There was a long hiatus between your last album, "Moribund" (which also means "dying" or "on the edge of death", doesn't it?) and the new one. Are there any direct reasons for this? Did the band have trouble with its members, or its label, or anything else? Do you think this time away from releasing music hurt the progress of the band in any way? Were the current members individually working on music this whole time?

Nope, the point was that we had some differences within the group such as how to exactly work in and for the band. On our tour in 2001 it reached a point that I couldn't accept anymore. So I decided to pause with the band, not knowing if we were going to do something again. But it was not possible not to write any songs within that time, and so I started composing songs for myself. After some time passed by, I asked Herb if he was interested in continuing the band and in recording a new album. He was happy with that idea and so we rehearsed the 9 tracks that were ready. A 10th song was half-ready and we completed it. We did some cover songs as well, because for possible license deals we wanted to have some more bonus material. Unfortunately no label in Asia or the US was interested in doing this licensing, so the three bonus-tracks were "for nothing". So, we recorded the album and that too took more time than we expected. But finally everything was done and we are happy with the result. Now we have a new guitarist named Joshi and we have already played live again.

In the liner notes you explicitly curse certain unnamed individuals who you say "try to blame me, talk shit and spread rumors" - what does this refer to? Does Anasarca face some sort of criticism in the metal scene that I am unaware of? Is this just part of your local scene, started by other bands? Is it competitive and motivated by envy, or is it something else?

We had some quarrels over here in our local scene. Some people talked shit about me and tried to blame me. Maybe it was motivated by envy, I don't know. But meanwhile we received a few explanations and now I hope we can finally behave like grown-ups and all cooperate, not [fight] against each other.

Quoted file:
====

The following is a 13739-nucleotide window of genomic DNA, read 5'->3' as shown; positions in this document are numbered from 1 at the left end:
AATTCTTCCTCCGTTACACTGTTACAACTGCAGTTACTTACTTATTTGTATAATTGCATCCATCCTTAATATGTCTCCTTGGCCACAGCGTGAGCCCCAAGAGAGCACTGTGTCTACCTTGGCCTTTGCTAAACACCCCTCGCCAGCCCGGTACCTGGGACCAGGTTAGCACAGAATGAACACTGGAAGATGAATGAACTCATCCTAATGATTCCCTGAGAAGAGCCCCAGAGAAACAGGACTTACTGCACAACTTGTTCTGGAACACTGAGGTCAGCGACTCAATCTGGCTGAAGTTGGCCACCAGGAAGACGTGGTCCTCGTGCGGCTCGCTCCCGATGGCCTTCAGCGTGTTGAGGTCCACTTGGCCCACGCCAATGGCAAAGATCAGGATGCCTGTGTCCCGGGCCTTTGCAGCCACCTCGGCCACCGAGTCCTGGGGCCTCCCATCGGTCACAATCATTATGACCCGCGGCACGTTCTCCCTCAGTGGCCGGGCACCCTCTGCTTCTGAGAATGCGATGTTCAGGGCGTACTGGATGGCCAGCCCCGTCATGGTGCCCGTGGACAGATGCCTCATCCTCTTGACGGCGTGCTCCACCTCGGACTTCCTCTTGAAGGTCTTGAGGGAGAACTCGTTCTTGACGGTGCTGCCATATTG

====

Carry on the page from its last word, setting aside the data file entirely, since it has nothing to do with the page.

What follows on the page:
One thing that I definitely noticed about the new album is that your material here, in the present, is much darker and more refined than it was before. One also picks up on a faint black metal influence at times, for example the Immortal reference in the first riff on the album. Does this darker direction reflect a decision on your part to steer Anasarca towards other kinds of death metal, away from the sometimes overtly melodic constructions of the past? Does this new darkness just represent a "natural" evolution on your part? Is it used to give weight and emphasis to the despair and confusion so prevalent in the lyrics? Is it important to you to mix various styles of metal into your sound instead of just concentrating, say, on limited subgenres, on constricting little definitions of what one can and can not do with the music?

The lyrics had no influence on the songs. Those kinds of "Immortal" riffs have always been a part of our songs - just listen to "If Only ..." or "Condemned Truth". It wasn't intentional to do parts of other metal styles, the music is just composed "from the gut", just spontaneously. I don't think while writing songs, the best riffs that fit are just placed, it doesn't matter if they sound thrashy or like BM. By the way: I don't care for any black metal, so to speak...I don't like that kind of music. I am an old school death metal maniac and if you listen to my favourites, you can hear parallels to our music. I think the next album will be the same as it is now, maybe some more influences from [new guitarist] Joshi, but I think we found our own style, a style I prefer playing and listening to, so why change anything? Some people say it is a lack of variety in our music and the last two albums, but who cares? I am satisfied with our songs, I love that kind of style and I never want to do something special only to have some more variety. If it fits - ok. If it grows - ok, but we do what we want, not what others want.